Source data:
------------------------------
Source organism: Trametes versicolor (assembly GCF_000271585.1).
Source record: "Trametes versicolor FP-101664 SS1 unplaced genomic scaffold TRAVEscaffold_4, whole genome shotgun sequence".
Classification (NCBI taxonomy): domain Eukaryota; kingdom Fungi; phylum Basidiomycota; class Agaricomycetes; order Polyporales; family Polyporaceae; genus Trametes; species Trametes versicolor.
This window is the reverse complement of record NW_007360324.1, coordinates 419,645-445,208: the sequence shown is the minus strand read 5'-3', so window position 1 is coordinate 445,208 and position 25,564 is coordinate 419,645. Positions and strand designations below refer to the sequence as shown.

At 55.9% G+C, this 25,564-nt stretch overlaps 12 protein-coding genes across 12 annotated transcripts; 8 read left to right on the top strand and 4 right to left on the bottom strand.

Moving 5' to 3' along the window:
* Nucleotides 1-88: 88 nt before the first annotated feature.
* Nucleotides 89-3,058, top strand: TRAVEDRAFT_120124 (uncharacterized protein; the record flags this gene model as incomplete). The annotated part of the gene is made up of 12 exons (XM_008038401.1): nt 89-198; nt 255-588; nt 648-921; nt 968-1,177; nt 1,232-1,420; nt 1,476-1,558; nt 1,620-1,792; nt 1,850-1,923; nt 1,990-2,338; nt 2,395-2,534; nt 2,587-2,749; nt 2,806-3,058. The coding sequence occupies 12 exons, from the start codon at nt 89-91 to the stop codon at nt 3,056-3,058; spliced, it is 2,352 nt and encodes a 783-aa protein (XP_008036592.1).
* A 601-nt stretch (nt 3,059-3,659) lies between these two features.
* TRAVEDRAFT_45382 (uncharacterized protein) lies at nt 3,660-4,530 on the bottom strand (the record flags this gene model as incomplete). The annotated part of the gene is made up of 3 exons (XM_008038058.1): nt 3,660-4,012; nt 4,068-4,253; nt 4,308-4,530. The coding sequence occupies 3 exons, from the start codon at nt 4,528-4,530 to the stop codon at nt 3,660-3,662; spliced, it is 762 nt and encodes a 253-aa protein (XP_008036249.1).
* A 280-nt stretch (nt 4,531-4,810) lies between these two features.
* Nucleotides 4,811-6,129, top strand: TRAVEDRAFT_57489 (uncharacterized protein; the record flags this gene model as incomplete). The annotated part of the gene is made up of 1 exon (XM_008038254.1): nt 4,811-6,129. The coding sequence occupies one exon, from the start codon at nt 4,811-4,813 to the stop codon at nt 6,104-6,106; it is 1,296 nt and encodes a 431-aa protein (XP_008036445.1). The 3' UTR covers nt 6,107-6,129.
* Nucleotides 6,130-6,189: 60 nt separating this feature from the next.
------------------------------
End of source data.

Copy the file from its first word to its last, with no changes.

Source organism: Trametes versicolor (assembly GCF_000271585.1).
Source record: "Trametes versicolor FP-101664 SS1 unplaced genomic scaffold TRAVEscaffold_4, whole genome shotgun sequence".
Classification (NCBI taxonomy): domain Eukaryota; kingdom Fungi; phylum Basidiomycota; class Agaricomycetes; order Polyporales; family Polyporaceae; genus Trametes; species Trametes versicolor.
This window is the reverse complement of record NW_007360324.1, coordinates 419,645-445,208: the sequence shown is the minus strand read 5'-3', so window position 1 is coordinate 445,208 and position 25,564 is coordinate 419,645. Positions and strand designations below refer to the sequence as shown.

At 55.9% G+C, this 25,564-nt stretch overlaps 12 protein-coding genes across 12 annotated transcripts; 8 read left to right on the top strand and 4 right to left on the bottom strand.

Moving 5' to 3' along the window:
* Nucleotides 1-88: 88 nt before the first annotated feature.
* Nucleotides 89-3,058, top strand: TRAVEDRAFT_120124 (uncharacterized protein; the record flags this gene model as incomplete). The annotated part of the gene is made up of 12 exons (XM_008038401.1): nt 89-198; nt 255-588; nt 648-921; nt 968-1,177; nt 1,232-1,420; nt 1,476-1,558; nt 1,620-1,792; nt 1,850-1,923; nt 1,990-2,338; nt 2,395-2,534; nt 2,587-2,749; nt 2,806-3,058. The coding sequence occupies 12 exons, from the start codon at nt 89-91 to the stop codon at nt 3,056-3,058; spliced, it is 2,352 nt and encodes a 783-aa protein (XP_008036592.1).
* A 601-nt stretch (nt 3,059-3,659) lies between these two features.
* TRAVEDRAFT_45382 (uncharacterized protein) lies at nt 3,660-4,530 on the bottom strand (the record flags this gene model as incomplete). The annotated part of the gene is made up of 3 exons (XM_008038058.1): nt 3,660-4,012; nt 4,068-4,253; nt 4,308-4,530. The coding sequence occupies 3 exons, from the start codon at nt 4,528-4,530 to the stop codon at nt 3,660-3,662; spliced, it is 762 nt and encodes a 253-aa protein (XP_008036249.1).
* A 280-nt stretch (nt 4,531-4,810) lies between these two features.
* Nucleotides 4,811-6,129, top strand: TRAVEDRAFT_57489 (uncharacterized protein; the record flags this gene model as incomplete). The annotated part of the gene is made up of 1 exon (XM_008038254.1): nt 4,811-6,129. The coding sequence occupies one exon, from the start codon at nt 4,811-4,813 to the stop codon at nt 6,104-6,106; it is 1,296 nt and encodes a 431-aa protein (XP_008036445.1). The 3' UTR covers nt 6,107-6,129.
* Nucleotides 6,130-6,189: 60 nt separating this feature from the next.